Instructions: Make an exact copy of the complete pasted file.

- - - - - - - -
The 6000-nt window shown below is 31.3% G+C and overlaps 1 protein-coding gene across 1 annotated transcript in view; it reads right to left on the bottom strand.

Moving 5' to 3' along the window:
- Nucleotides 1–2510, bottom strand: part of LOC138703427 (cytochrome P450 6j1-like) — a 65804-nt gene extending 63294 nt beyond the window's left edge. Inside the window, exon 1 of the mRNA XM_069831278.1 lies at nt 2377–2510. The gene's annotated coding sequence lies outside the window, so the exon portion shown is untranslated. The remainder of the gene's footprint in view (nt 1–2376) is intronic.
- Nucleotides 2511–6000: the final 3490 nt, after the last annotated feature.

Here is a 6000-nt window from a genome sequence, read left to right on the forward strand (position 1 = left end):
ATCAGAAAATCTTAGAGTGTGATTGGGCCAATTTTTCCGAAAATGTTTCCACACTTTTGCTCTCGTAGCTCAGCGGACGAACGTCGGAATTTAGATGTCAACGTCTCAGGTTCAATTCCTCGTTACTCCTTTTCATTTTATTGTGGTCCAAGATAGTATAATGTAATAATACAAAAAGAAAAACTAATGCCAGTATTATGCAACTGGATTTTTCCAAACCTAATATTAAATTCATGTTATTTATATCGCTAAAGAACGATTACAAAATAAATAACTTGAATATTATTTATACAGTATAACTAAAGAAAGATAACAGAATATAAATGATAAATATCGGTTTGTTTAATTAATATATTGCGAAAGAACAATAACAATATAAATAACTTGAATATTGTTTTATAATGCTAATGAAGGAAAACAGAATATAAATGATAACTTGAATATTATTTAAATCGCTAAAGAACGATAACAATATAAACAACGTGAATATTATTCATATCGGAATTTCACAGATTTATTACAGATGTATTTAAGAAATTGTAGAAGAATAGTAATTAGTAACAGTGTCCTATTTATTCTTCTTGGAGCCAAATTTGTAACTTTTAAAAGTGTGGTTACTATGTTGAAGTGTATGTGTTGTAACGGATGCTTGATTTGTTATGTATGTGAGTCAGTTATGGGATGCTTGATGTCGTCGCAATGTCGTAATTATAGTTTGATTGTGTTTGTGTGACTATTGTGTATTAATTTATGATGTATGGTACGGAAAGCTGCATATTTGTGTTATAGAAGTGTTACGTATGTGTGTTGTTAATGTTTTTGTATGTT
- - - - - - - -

The 6000-nt window shown below is 31.3% G+C and overlaps 1 protein-coding gene across 1 annotated transcript in view; it reads right to left on the bottom strand.

Moving 5' to 3' along the window:
- Nucleotides 1–2510, bottom strand: part of LOC138703427 (cytochrome P450 6j1-like) — a 65804-nt gene extending 63294 nt beyond the window's left edge. Inside the window, exon 1 of the mRNA XM_069831278.1 lies at nt 2377–2510. The gene's annotated coding sequence lies outside the window, so the exon portion shown is untranslated. The remainder of the gene's footprint in view (nt 1–2376) is intronic.
- Nucleotides 2511–6000: the final 3490 nt, after the last annotated feature.

Here is a 6000-nt window from a genome sequence, read left to right on the forward strand (position 1 = left end):
ATCAGAAAATCTTAGAGTGTGATTGGGCCAATTTTTCCGAAAATGTTTCCACACTTTTGCTCTCGTAGCTCAGCGGACGAACGTCGGAATTTAGATGTCAACGTCTCAGGTTCAATTCCTCGTTACTCCTTTTCATTTTATTGTGGTCCAAGATAGTATAATGTAATAATACAAAAAGAAAAACTAATGCCAGTATTATGCAACTGGATTTTTCCAAACCTAATATTAAATTCATGTTATTTATATCGCTAAAGAACGATTACAAAATAAATAACTTGAATATTATTTATACAGTATAACTAAAGAAAGATAACAGAATATAAATGATAAATATCGGTTTGTTTAATTAATATATTGCGAAAGAACAATAACAATATAAATAACTTGAATATTGTTTTATAATGCTAATGAAGGAAAACAGAATATAAATGATAACTTGAATATTATTTAAATCGCTAAAGAACGATAACAATATAAACAACGTGAATATTATTCATATCGGAATTTCACAGATTTATTACAGATGTATTTAAGAAATTGTAGAAGAATAGTAATTAGTAACAGTGTCCTATTTATTCTTCTTGGAGCCAAATTTGTAACTTTTAAAAGTGTGGTTACTATGTTGAAGTGTATGTGTTGTAACGGATGCTTGATTTGTTATGTATGTGAGTCAGTTATGGGATGCTTGATGTCGTCGCAATGTCGTAATTATAGTTTGATTGTGTTTGTGTGACTATTGTGTATTAATTTATGATGTATGGTACGGAAAGCTGCATATTTGTGTTATAGAAGTGTTACGTATGTGTGTTGTTAATGTTTTTGTATGTT